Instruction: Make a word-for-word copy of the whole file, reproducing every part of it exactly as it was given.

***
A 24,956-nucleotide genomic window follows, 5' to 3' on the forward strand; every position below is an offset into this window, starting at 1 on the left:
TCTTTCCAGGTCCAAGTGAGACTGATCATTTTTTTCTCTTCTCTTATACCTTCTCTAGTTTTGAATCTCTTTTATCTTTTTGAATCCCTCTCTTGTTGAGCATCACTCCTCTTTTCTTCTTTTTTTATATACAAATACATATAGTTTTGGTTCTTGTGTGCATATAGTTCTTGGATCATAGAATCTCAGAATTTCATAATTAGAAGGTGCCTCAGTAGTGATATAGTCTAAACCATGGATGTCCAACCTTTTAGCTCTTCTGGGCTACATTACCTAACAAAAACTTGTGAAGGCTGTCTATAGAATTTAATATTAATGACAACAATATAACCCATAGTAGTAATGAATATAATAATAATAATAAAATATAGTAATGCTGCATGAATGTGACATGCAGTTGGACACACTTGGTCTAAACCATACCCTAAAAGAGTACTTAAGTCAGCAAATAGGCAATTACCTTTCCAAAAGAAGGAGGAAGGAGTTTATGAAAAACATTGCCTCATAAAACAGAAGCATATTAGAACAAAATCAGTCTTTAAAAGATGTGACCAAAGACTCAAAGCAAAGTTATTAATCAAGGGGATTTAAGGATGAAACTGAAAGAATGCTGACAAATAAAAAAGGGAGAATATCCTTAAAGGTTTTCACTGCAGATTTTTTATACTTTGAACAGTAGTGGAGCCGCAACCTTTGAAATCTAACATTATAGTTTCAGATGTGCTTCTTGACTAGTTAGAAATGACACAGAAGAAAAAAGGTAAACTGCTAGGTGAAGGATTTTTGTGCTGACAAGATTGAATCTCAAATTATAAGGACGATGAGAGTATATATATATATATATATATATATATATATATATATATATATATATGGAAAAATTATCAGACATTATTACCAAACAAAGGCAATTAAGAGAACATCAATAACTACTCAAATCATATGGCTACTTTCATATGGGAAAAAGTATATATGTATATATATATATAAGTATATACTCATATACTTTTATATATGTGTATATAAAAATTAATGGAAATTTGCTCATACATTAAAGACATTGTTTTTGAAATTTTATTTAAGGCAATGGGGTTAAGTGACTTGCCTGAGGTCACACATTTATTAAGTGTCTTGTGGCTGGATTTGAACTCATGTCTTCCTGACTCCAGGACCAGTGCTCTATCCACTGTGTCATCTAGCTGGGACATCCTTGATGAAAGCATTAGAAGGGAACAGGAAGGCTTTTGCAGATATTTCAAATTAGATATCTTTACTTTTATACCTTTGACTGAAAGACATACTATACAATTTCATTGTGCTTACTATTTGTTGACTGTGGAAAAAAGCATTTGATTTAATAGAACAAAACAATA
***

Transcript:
A 24,956-nucleotide genomic window follows, 5' to 3' on the forward strand; every position below is an offset into this window, starting at 1 on the left:
TCTTTCCAGGTCCAAGTGAGACTGATCATTTTTTTCTCTTCTCTTATACCTTCTCTAGTTTTGAATCTCTTTTATCTTTTTGAATCCCTCTCTTGTTGAGCATCACTCCTCTTTTCTTCTTTTTTTATATACAAATACATATAGTTTTGGTTCTTGTGTGCATATAGTTCTTGGATCATAGAATCTCAGAATTTCATAATTAGAAGGTGCCTCAGTAGTGATATAGTCTAAACCATGGATGTCCAACCTTTTAGCTCTTCTGGGCTACATTACCTAACAAAAACTTGTGAAGGCTGTCTATAGAATTTAATATTAATGACAACAATATAACCCATAGTAGTAATGAATATAATAATAATAATAAAATATAGTAATGCTGCATGAATGTGACATGCAGTTGGACACACTTGGTCTAAACCATACCCTAAAAGAGTACTTAAGTCAGCAAATAGGCAATTACCTTTCCAAAAGAAGGAGGAAGGAGTTTATGAAAAACATTGCCTCATAAAACAGAAGCATATTAGAACAAAATCAGTCTTTAAAAGATGTGACCAAAGACTCAAAGCAAAGTTATTAATCAAGGGGATTTAAGGATGAAACTGAAAGAATGCTGACAAATAAAAAAGGGAGAATATCCTTAAAGGTTTTCACTGCAGATTTTTTATACTTTGAACAGTAGTGGAGCCGCAACCTTTGAAATCTAACATTATAGTTTCAGATGTGCTTCTTGACTAGTTAGAAATGACACAGAAGAAAAAAGGTAAACTGCTAGGTGAAGGATTTTTGTGCTGACAAGATTGAATCTCAAATTATAAGGACGATGAGAGTATATATATATATATATATATATATATATATATATATATATATATATGGAAAAATTATCAGACATTATTACCAAACAAAGGCAATTAAGAGAACATCAATAACTACTCAAATCATATGGCTACTTTCATATGGGAAAAAGTATATATGTATATATATATATAAGTATATACTCATATACTTTTATATATGTGTATATAAAAATTAATGGAAATTTGCTCATACATTAAAGACATTGTTTTTGAAATTTTATTTAAGGCAATGGGGTTAAGTGACTTGCCTGAGGTCACACATTTATTAAGTGTCTTGTGGCTGGATTTGAACTCATGTCTTCCTGACTCCAGGACCAGTGCTCTATCCACTGTGTCATCTAGCTGGGACATCCTTGATGAAAGCATTAGAAGGGAACAGGAAGGCTTTTGCAGATATTTCAAATTAGATATCTTTACTTTTATACCTTTGACTGAAAGACATACTATACAATTTCATTGTGCTTACTATTTGTTGACTGTGGAAAAAAGCATTTGATTTAATAGAACAAAACAATA